'Bred a player', the young Alleyn studied at a church choir school, and was known as an accomplished musician. His stage career peaked, and was over, soon. At sixteen his name appears in a list of the prominent actors of Worcester's Men who were in trouble with the authorities in Leicester for behaving in an aggressive way when refused a license. In 1587 he played the title rôle in the first performance of Marlowe's Tamburlaine, at the age of twenty. By 1594 he was so well known that the title-page of The Knack to Knowe a Knave says it was performed by 'Ed. Allen and his Company', rather than the formal title of the company, the Lord Admiral's. By 1597 at the age of 31 a State document says he has 'left playing', to the regret of Queen Elizabeth herself. Alleyn was busy with more lucrative projects, running theatres and bear-pits and with his position as Master of the Royal Game of Bears, Bulls and Mastiff Dogs. His menagerie performed at court, and his deputies could demand mastiffs to be 'taken up' in the provinces, (particularly in Lancashire and Cheshire where the best were to be found). Alleyn managed a male lion and a tiger, and also two polar bears; bears appeared from time to time in stage plays. Even so, the greater part of Alleyn's fortune derived in the end from his speculation in property and houses.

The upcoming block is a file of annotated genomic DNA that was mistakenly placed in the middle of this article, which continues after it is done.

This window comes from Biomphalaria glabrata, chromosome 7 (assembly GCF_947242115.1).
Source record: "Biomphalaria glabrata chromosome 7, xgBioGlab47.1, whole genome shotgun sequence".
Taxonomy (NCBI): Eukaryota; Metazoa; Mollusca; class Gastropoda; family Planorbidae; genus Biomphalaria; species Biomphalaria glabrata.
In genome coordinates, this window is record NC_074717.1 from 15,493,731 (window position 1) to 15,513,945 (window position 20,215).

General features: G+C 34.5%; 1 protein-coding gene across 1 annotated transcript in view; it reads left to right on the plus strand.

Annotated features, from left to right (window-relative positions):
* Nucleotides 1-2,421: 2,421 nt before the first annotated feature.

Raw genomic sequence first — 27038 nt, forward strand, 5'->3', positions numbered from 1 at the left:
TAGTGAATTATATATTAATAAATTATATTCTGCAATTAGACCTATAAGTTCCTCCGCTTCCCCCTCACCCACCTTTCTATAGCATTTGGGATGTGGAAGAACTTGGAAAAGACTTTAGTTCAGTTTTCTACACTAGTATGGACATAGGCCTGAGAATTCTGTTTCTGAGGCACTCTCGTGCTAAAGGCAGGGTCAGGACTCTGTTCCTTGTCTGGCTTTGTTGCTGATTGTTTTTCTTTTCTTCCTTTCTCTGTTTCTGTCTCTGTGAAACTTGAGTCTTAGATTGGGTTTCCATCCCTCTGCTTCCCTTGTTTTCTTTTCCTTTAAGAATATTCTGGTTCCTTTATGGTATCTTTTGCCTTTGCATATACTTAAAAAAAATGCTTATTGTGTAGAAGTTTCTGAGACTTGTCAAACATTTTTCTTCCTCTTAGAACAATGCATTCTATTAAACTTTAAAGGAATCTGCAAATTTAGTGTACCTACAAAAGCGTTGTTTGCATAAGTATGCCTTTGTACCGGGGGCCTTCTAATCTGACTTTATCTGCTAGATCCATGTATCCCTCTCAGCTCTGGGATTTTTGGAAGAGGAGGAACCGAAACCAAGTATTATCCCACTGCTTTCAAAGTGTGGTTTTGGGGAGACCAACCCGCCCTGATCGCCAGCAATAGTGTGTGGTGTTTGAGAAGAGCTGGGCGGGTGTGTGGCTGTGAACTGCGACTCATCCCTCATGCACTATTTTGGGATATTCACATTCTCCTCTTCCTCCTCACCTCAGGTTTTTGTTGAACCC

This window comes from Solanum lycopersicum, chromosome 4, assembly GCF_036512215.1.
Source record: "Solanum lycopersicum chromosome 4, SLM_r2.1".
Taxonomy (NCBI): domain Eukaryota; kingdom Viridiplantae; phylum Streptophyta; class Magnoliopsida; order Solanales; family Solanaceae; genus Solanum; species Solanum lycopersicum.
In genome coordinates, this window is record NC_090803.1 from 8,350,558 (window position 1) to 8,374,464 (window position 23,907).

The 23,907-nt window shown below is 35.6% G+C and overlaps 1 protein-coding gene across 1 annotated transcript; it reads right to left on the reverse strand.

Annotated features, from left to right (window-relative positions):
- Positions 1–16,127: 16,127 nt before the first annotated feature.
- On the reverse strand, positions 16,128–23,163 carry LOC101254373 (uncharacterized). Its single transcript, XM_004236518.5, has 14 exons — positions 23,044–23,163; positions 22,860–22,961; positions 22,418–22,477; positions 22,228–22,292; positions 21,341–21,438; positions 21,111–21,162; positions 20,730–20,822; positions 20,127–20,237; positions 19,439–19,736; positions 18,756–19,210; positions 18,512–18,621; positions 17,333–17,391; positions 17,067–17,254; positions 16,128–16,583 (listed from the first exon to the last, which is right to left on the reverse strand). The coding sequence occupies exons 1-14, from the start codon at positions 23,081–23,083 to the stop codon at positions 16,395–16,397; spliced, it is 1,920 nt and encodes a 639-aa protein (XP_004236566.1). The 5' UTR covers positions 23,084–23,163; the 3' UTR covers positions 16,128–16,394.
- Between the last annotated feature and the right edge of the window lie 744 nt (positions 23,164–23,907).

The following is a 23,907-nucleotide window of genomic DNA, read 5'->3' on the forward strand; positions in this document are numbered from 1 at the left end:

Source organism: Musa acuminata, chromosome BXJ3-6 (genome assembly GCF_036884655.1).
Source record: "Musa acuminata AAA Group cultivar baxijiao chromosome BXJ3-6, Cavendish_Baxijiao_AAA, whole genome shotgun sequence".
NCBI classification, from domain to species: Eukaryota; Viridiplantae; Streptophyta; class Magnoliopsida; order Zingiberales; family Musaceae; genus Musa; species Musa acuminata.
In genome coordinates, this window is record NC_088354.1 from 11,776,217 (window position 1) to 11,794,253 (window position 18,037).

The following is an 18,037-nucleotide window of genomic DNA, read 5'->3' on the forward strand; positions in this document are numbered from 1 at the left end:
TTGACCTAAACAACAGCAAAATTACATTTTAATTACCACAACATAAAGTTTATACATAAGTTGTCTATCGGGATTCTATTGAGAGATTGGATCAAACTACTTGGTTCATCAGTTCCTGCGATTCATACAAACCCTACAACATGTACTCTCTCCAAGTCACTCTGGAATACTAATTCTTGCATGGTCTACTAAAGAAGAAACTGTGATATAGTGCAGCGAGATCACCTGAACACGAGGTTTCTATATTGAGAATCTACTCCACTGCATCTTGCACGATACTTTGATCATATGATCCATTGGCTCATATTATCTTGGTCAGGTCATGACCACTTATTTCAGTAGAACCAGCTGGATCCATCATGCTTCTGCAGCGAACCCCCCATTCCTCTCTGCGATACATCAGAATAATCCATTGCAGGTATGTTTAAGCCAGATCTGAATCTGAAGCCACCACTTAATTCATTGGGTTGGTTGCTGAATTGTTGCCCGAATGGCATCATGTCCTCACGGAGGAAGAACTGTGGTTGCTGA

Alleyn first gave life and breath to Marlowe's resonant lines when Faustus sees Helen of Troy:
Is this the face that launched a thousand ships
And burnt the topless towers of Ilium?
and at his death:
O lente lente currite noctis equi.
The stars move still, time runs, the clock will strike.
The devil will come and Faustus must be damn'd.